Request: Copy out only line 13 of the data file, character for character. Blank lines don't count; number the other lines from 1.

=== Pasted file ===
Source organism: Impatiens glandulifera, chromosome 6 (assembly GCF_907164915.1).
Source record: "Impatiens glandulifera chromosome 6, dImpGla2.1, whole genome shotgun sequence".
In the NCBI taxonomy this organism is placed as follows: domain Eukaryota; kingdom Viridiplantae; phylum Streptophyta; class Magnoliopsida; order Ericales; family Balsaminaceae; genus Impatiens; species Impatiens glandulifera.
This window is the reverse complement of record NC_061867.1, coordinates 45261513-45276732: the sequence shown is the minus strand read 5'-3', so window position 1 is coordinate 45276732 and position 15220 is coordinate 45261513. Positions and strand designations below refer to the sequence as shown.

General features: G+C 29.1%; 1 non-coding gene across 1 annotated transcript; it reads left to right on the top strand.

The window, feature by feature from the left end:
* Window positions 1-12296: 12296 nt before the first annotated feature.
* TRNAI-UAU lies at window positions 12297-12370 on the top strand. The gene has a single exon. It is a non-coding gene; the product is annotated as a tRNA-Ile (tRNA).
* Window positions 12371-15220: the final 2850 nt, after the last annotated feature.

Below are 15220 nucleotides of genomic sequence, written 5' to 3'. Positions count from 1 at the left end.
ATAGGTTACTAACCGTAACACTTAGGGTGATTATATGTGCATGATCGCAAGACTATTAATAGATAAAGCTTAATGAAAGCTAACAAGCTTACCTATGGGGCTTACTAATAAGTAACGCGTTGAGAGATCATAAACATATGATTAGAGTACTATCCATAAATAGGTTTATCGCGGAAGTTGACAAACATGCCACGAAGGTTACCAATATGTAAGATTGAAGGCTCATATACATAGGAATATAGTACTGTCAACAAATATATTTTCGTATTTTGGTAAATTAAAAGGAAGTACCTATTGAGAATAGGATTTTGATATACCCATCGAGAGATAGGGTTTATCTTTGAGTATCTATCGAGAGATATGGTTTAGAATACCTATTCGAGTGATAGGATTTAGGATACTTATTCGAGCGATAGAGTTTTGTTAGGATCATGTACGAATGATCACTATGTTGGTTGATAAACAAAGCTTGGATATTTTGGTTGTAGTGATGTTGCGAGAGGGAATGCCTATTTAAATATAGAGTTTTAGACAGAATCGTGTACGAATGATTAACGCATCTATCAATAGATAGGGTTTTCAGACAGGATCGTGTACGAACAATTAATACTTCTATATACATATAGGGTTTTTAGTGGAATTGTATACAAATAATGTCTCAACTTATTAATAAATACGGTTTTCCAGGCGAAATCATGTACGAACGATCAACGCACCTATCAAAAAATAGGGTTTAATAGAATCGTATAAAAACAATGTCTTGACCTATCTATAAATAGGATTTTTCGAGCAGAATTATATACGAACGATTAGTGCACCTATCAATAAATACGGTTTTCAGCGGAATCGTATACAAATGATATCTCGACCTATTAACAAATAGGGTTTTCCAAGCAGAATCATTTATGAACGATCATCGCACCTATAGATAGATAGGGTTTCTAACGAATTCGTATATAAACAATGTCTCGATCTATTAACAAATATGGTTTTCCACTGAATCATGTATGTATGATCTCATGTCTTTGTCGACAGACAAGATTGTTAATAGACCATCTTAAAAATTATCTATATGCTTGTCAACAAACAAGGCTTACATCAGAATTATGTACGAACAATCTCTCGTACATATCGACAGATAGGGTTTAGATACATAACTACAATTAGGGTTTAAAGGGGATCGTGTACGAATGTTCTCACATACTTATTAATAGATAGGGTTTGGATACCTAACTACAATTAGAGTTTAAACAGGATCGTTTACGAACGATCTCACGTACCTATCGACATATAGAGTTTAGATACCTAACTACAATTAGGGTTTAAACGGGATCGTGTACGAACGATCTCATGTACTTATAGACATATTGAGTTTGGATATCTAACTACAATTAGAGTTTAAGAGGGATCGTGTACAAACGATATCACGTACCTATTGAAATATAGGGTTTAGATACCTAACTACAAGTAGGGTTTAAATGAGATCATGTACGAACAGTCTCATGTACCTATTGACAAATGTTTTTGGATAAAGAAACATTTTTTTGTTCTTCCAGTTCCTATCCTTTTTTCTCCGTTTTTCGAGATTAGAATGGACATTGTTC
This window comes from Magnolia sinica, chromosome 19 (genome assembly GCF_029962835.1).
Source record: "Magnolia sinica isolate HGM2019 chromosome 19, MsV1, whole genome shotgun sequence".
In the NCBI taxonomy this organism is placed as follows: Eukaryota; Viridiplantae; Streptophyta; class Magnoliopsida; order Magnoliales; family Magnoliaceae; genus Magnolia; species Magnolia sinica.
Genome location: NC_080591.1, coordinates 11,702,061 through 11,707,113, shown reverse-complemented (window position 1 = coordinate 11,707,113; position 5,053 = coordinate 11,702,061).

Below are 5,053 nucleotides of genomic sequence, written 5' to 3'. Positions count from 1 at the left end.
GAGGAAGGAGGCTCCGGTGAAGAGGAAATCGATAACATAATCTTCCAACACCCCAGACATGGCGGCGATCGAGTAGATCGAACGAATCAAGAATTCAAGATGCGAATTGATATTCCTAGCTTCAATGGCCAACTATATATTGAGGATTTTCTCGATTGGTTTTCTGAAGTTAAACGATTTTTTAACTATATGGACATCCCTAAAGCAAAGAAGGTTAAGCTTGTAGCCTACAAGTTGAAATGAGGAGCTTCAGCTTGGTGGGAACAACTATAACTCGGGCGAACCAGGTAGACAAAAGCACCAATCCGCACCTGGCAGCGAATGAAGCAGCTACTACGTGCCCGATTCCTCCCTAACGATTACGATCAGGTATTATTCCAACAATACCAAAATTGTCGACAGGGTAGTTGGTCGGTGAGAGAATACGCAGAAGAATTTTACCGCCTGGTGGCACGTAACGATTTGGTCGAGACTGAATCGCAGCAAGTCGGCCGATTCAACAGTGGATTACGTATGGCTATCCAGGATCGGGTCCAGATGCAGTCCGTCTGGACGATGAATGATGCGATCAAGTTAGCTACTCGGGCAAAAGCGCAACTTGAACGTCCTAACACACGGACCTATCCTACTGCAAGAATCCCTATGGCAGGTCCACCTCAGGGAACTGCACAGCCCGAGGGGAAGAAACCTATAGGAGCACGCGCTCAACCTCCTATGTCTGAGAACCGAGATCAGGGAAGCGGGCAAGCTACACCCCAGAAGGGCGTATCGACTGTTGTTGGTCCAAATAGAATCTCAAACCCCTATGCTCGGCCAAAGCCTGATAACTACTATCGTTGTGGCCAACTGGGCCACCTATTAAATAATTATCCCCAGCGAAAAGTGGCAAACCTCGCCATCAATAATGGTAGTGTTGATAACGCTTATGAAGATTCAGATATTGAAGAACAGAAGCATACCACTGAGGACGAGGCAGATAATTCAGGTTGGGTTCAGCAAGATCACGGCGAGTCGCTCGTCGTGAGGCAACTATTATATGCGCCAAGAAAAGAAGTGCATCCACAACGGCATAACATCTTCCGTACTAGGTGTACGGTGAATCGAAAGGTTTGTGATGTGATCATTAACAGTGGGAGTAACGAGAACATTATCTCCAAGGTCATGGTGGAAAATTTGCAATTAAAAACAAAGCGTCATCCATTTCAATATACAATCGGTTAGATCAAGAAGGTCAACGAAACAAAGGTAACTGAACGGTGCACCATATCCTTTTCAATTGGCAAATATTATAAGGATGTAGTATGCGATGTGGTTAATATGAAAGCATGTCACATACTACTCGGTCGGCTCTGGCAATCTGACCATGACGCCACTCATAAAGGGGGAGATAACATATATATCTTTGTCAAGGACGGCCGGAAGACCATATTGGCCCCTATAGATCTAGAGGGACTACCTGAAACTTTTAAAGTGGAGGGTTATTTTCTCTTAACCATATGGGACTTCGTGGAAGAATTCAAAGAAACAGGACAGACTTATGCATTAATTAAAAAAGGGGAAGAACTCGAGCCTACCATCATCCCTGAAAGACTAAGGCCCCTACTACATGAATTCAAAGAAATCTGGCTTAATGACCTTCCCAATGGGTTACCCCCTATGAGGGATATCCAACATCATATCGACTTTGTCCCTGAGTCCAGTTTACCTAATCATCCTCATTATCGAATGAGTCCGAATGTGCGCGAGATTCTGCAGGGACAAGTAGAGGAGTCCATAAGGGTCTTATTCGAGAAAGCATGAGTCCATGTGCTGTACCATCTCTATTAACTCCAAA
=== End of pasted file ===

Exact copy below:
Source record: "Magnolia sinica isolate HGM2019 chromosome 19, MsV1, whole genome shotgun sequence".